Food stores can range from small convenience stores such as a 7-Eleven, to large supermarkets. They also include specialty stores such as bakeries, grocery stores, meat & fish markets, health, and ethnic food stores. In addition, there are new, competitive trends in progressive food stores that repackage concepts for maximum customer convenience, including offering prepared foods that are ready to heat-and-eat.
Most food store energy costs are very high due to the necessary refrigeration of many food items. Food storage cooling and refrigeration is usually the single largest element, since refrigerated display cases operate 24-hours a day.
Air conditioning is required for both customer comfort and proper operation of the refrigerated display cases. Data for calculating loads for people, lights, motors, and other energy-consuming equipment should be obtained from the store personnel, equipment manufacturers, and the ASHRAE Handbooks. The major difference in a food store HVAC system, as opposed to other types of stores, are the refrigerated display case loads and their effect on the HVAC system.
Existing stores can be retrofitted with a more modern system. Other opportunities include: upgrading old and/or inefficient systems, particularly if CFC refrigerants are used; and implementing any of the above, energy-saving tactics currently not in use.
Water heating is not a major energy user in most food stores, with applications typically limited to hand washing and cleaning purposes.
Most water heating is done separately from the building heating system and uses direct resistance or gas heaters, and in some cases, point-of-use heaters.
If existing systems are inefficient or inadequate, they should be promptly replaced with efficient, modern equipment. Also, you may want to consider adding timer controls or better insulation on storage tanks. In some cases, refrigeration equipment heat reclaim can be used to preheat service hot water. The ASHRAE Applications Handbook chapter on Service Water Heating analyzes typical hot water use data as well as estimating procedures.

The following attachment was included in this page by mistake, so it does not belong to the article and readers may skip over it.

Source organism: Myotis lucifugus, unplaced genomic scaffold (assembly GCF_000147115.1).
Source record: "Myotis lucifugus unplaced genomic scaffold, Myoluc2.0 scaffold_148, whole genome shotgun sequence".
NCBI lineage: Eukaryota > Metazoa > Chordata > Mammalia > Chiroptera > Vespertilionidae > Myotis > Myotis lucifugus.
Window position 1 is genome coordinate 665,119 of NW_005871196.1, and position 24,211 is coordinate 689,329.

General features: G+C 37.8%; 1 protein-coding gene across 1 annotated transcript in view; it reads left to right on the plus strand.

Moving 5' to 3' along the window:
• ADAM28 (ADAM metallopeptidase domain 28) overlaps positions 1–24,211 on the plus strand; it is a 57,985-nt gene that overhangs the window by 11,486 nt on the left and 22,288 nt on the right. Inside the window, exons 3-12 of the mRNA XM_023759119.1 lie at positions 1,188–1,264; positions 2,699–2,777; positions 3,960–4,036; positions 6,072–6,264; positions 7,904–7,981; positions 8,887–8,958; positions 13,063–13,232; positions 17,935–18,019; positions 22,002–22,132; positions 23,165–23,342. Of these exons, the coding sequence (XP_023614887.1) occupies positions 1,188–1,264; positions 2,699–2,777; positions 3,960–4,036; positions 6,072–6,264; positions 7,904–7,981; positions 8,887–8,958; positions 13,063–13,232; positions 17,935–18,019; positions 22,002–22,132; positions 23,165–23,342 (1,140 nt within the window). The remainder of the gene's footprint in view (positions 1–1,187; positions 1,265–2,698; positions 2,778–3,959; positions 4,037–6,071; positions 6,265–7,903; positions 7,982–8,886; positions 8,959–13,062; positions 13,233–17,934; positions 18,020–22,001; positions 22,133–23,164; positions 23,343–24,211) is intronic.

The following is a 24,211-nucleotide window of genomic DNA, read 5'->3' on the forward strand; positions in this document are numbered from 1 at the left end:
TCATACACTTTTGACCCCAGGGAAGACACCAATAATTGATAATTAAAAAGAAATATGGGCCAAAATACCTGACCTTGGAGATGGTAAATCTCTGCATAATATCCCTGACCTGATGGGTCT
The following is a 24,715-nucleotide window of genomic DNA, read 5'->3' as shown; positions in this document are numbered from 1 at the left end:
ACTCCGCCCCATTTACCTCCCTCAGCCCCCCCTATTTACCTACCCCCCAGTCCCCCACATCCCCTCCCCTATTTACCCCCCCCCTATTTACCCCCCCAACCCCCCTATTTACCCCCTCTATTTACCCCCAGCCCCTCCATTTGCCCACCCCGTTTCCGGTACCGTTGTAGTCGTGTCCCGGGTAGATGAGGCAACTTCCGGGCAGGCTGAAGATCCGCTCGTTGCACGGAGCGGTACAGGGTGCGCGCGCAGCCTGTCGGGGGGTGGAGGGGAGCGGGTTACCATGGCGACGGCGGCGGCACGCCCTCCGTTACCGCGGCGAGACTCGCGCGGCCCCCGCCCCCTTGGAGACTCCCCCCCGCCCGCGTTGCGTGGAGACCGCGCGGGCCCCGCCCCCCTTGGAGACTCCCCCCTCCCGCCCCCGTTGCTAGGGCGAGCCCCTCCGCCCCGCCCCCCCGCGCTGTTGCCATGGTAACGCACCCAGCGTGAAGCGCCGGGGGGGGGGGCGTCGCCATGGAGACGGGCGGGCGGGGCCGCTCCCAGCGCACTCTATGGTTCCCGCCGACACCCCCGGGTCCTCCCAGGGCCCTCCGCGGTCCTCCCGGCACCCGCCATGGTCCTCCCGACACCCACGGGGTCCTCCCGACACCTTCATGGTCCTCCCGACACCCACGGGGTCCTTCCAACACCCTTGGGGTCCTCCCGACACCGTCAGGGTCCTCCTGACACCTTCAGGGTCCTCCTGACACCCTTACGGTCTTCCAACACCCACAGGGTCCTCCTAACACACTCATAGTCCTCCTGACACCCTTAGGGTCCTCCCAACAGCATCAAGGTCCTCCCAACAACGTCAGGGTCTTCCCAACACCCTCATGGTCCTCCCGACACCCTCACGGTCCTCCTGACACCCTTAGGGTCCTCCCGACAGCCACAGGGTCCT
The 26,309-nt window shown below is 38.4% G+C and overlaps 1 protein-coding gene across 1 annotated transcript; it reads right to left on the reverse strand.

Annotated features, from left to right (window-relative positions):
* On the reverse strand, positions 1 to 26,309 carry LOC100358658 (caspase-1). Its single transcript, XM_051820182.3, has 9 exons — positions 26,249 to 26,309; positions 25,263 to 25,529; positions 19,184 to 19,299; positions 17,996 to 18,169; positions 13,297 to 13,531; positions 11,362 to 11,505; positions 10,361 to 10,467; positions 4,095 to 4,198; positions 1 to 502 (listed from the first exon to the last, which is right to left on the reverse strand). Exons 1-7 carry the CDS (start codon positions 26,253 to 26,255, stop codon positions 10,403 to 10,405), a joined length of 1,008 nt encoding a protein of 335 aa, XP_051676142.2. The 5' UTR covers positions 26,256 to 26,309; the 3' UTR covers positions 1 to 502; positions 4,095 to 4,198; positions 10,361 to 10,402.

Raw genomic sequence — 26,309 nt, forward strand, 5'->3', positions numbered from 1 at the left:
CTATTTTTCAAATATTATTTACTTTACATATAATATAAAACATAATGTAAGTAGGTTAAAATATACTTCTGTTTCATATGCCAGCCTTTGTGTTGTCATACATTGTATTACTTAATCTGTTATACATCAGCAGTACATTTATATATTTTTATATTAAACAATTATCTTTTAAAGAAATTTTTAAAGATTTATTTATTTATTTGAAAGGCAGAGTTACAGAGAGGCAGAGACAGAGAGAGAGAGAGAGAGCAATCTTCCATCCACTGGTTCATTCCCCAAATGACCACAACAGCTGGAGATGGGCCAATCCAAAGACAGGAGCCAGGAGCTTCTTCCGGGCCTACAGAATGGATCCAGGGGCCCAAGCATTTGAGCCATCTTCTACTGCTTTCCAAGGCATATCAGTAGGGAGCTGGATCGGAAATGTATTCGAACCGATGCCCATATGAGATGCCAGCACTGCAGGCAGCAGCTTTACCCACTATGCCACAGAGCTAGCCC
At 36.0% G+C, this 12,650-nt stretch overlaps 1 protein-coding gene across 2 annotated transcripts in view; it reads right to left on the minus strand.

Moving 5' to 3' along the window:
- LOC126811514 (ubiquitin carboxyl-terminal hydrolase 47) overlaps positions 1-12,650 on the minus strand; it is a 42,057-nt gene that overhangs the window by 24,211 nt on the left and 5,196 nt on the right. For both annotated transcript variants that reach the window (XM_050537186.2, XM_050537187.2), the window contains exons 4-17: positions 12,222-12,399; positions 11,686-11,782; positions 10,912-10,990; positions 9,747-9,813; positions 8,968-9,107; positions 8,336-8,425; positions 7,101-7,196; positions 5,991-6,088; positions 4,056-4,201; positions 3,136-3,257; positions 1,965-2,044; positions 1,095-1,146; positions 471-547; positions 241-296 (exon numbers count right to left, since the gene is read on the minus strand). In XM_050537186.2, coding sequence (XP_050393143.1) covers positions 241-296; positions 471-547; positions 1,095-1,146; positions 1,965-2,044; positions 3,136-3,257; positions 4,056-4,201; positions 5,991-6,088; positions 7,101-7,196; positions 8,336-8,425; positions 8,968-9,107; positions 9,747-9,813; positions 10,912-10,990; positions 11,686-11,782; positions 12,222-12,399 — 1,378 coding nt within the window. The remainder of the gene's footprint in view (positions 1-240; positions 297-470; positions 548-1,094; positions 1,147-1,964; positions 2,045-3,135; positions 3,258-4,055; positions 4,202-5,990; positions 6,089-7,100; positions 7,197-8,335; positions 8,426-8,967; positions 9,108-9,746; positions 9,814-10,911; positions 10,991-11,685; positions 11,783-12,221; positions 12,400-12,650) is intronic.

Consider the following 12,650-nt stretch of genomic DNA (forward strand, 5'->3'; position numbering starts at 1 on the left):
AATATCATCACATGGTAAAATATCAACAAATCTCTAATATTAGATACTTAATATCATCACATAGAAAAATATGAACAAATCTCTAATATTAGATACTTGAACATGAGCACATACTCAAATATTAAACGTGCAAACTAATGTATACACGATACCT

Some food stores incorporate food preparation and food service functions. This requires the installation of some cooking equipment such as ovens, broilers, fryers, griddles, ranges, steam cookers, and warmers. For more information on that equipment, please refer to the Restaurant section of this library.
Food stores may sell perishable foods that require a variety of refrigeration systems to preserve and attractively display the items. The general purpose of a refrigeration system is to cool and store food, thereby extending its shelf life.
In addition to refrigerated display cases, there are refrigerated food processing rooms, and walk-in rooms. Cracked and crushed ice is often used to display and requires a specific type of refrigerated display case.
Refrigeration is often a significant user of year-round electricity, since this equipment runs even when the building is unoccupied. Therefore, it is usually most cost effective to install the most energy-efficient refrigeration unit that your budget can handle. Consequently, an energy utility's representatives should be asked to work closely with the energy customer during the early planning stages of food store development in order to help the customer best understand their options; and to always be alert to expansion needs and the potential replacement of old, inefficient equipment with new, more efficient units as described above.
In the past, refrigerants CFC-12, HCFC-22 and R-502 (an azeotropic mixture of HCFC-22 and CFC-115) were used in food store refrigeration. However, production of CFCs has ceased, and HCFCs are being phased out via a production freeze and have not been used in new equipment since 2010; production will cease altogether in 2020. One current replacement for R-22 and R-502 in low and medium temperature refrigeration applications is R-507 (an azeotropic mixture of HFC-125 and HFC-143a). As new refrigerants are developed, please work with the food stores to phase in replacements and and encourage implementation of the other steps we have discussed in order to optimize energy performance.
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